The B vitamins help convert food into energy, boost the production of neurotransmitters, and are essential for maintaining healthy brain cells (1) (2). About half of people over the age of 50 are deficient in vitamins B6 and B12 (3).

Vitamins B6, B9, & B12 Help Lower Homocysteine Levels.

Elevated homocysteine is associated with many health issues including memory loss (4). Homocysteine is a byproduct of metabolism. In turn, we need vitamins B6, B9, and B12 to metabolize homocysteine (5)(6). Therefore, deficiencies in these vitamins are linked to elevated homocysteine.

A study from 2021 determined the relationship between elevated homocysteine and the development of insulin resistance (7). Insulin resistance is known to be associated with memory loss among other health problems.

An additional study from 2021 confirmed those with memory problems had higher levels of homocysteine. It further suggested those with high homocysteine and low folic acid were susceptible to memory disease (5).
One study found elevated homocysteine could nearly double one’s chances of developing memory loss (6).

B Vitamins Could Support Memory.

After the age of 60, our brain is said to shrink at a rate of 0.5% each year. In those with mild memory loss, the brain shrinks at a yearly rate of 1% (9).

In a study, subjects with mild memory loss were given folic acid (vitamin B9), vitamin B6, and B12 or placebo for two years (10).

After two years, those in the vitamin B group who had high homocysteine levels before the study began experienced a 53% slowing of whole brain atrophy (shrinkage). In brain regions specific to memory, atrophy was slowed by 90%. Memory decline either slowed or stopped in those with initial high levels of homocysteine (10).

Aquilegy Uses Active B Vitamins Only.

The MTHFR gene mutation is fairly common (30-40% of us) but it may decrease the body’s ability to convert folic acid (vitamin B9) into its active form by up to 70% (11). It also compromises the body’s ability to maximally absorb vitamin B12.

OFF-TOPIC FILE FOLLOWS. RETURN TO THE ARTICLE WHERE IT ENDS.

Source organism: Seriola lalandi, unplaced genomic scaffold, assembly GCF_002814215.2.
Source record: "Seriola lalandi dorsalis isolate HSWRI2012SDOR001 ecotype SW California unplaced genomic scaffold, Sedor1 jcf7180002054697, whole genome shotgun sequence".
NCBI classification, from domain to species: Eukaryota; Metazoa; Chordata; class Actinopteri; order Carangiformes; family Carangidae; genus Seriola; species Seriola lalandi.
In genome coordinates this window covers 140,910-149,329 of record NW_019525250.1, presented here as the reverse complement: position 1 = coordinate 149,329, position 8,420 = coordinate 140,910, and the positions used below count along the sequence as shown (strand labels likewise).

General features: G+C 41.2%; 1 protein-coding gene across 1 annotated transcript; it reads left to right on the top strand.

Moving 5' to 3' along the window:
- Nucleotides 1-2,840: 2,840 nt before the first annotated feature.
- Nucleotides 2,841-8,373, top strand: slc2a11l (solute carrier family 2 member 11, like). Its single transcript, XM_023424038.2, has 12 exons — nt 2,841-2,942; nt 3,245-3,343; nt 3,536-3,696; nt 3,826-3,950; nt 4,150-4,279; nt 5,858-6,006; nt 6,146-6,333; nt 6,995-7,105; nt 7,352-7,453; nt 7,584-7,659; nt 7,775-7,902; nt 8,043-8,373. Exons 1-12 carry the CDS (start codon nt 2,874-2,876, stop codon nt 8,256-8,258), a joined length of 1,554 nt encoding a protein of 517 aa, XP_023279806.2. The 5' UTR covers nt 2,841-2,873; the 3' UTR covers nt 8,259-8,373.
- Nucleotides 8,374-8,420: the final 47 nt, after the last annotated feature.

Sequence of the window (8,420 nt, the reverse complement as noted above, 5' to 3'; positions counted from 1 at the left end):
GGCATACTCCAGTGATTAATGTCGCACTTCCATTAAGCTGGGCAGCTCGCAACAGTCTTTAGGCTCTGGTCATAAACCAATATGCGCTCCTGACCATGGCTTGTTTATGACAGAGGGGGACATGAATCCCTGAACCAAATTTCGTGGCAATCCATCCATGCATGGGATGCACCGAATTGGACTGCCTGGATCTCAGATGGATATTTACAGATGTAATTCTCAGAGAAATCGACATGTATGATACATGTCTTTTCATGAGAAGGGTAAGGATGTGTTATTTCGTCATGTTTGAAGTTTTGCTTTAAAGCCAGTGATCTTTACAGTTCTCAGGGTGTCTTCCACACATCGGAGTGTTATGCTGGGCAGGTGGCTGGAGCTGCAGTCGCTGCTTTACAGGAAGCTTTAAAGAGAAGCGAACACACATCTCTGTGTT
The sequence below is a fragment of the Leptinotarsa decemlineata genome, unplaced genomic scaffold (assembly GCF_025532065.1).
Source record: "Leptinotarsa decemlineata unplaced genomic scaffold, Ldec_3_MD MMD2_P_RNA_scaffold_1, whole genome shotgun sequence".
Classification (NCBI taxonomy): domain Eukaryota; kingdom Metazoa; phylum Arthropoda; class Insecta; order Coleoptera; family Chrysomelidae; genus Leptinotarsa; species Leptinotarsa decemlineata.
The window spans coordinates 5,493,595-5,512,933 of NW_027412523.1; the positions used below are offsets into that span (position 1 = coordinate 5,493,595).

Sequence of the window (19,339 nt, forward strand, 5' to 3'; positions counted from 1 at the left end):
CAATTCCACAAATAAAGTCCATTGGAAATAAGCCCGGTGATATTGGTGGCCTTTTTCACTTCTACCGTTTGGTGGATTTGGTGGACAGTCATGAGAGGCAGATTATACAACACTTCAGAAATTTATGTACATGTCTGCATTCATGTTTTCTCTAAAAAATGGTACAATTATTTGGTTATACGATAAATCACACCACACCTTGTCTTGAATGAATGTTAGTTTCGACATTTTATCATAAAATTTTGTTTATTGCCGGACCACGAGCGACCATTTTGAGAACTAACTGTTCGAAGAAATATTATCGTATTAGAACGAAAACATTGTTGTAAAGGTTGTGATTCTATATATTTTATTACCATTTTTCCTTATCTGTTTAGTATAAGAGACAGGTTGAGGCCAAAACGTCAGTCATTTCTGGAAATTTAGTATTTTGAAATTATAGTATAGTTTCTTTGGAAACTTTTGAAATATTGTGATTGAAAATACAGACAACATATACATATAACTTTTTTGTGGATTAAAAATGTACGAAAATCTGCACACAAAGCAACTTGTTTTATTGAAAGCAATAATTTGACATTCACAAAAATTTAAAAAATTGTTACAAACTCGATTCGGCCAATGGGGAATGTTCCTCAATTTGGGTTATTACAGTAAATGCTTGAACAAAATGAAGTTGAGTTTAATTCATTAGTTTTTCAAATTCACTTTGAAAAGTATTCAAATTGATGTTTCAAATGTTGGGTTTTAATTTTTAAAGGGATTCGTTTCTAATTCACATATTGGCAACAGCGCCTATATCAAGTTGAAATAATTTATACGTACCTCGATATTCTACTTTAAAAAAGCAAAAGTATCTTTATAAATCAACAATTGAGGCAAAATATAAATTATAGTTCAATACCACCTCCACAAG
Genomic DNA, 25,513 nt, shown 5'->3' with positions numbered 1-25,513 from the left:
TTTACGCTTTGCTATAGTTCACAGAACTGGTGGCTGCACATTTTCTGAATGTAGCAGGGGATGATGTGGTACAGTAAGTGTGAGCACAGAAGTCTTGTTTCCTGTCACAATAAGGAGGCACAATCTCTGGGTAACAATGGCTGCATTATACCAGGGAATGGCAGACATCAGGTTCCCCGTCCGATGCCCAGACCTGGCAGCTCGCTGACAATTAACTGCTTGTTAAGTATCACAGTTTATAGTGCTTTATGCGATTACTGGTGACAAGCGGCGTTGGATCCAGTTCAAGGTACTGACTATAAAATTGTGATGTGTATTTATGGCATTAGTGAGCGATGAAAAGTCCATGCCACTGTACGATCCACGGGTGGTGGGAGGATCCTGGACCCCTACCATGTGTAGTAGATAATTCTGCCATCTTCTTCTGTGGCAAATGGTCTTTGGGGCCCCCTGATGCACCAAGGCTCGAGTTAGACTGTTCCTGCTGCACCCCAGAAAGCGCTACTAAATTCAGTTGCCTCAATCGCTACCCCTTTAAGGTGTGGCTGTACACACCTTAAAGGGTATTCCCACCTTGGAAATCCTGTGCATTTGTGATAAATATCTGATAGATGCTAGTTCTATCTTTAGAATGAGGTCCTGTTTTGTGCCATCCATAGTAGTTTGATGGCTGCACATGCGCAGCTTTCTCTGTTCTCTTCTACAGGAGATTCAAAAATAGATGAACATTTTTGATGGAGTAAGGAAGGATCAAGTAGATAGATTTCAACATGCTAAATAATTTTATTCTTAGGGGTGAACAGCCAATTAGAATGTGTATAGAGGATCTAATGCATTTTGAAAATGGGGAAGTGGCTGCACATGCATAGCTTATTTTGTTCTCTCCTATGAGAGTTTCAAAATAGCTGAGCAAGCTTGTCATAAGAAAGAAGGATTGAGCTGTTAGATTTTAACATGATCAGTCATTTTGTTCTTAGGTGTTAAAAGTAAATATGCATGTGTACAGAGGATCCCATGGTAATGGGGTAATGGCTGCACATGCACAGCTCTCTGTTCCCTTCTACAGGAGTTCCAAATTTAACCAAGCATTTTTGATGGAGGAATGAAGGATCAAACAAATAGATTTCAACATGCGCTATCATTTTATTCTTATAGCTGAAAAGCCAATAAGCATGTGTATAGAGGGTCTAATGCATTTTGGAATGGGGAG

Although people often do not know they have this mutation, increased difficulty absorbing vitamins B9 and B12 could lead to deficiencies.

Aquilegy only uses active form B vitamins to ensure maximum absorption and efficacy regardless of MTHFR status.


1) Berry, J. (2019, May 28). Types of B vitamins: Functions, sources, and deficiencies. Medical News Today. Retrieved June 2, 2022, from
2) Cleveland Clinic. (2018, November 29). B is for brain health. Healthy Brains by Cleveland Clinic. Retrieved June 4, 2022, from
3) Woolston, C. (2022, May 24). B vitamins: Folate, B-6 and B-12. HealthDay. Retrieved June 2, 2022, from
4) Smith, A. D., & Refsum, H. (2016). Homocysteine, B vitamins, and cognitive impairment. Annual Review of Nutrition, 36(1), 211–239.
5) Wang, Q., Zhao, J., Chang, H., Liu, X., & Zhu, R. (2021). Homocysteine and folic acid: Risk factors for alzheimer’s disease—an updated meta-analysis. Frontiers in Aging Neuroscience, 13.
6) Seshadri, S., Beiser, A., Selhub, J., Jacques, P. F., Rosenberg, I. H., D’Agostino, R. B., Wilson, P. W. F., & Wolf, P. A. (2002). Plasma homocysteine as a risk factor for dementia and alzheimer’s disease. New England Journal of Medicine, 346(7), 476–483.
7) Cleveland Clinic. (2018, November 29). B is for brain health. Healthy Brains by Cleveland Clinic. Retrieved June 4, 2022, from
8) Zhang, X., Qu, Y.-Y., Liu, L., Qiao, Y.-N., Geng, H.-R., Lin, Y., Xu, W., Cao, J., & Zhao, J.-Y. (2021). Homocysteine inhibits pro-insulin receptor cleavage and causes insulin resistance via protein cysteine-homocysteinylation. Cell Reports, 37(2), 109821.
9) Professor David Smith. (2020). How B Vitamins & Omega 3s Reverse Cognitive Decline. Retrieved June 3, 2022, from
10) Douaud, G., Refsum, H., de Jager, C. A., Jacoby, R., E. Nichols, T., Smith, S. M., & Smith, A. D. (2013). Preventing alzheimer’s disease-related gray matter atrophy by B-Vitamin Treatment. Proceedings of the National Academy of Sciences, 110(23), 9523–9528.
11) Pietrzik, K., Bailey, L., & Shane, B. (2010). Folic acid and L-5-methyltetrahydrofolate. Clinical Pharmacokinetics, 49(8), 535–548.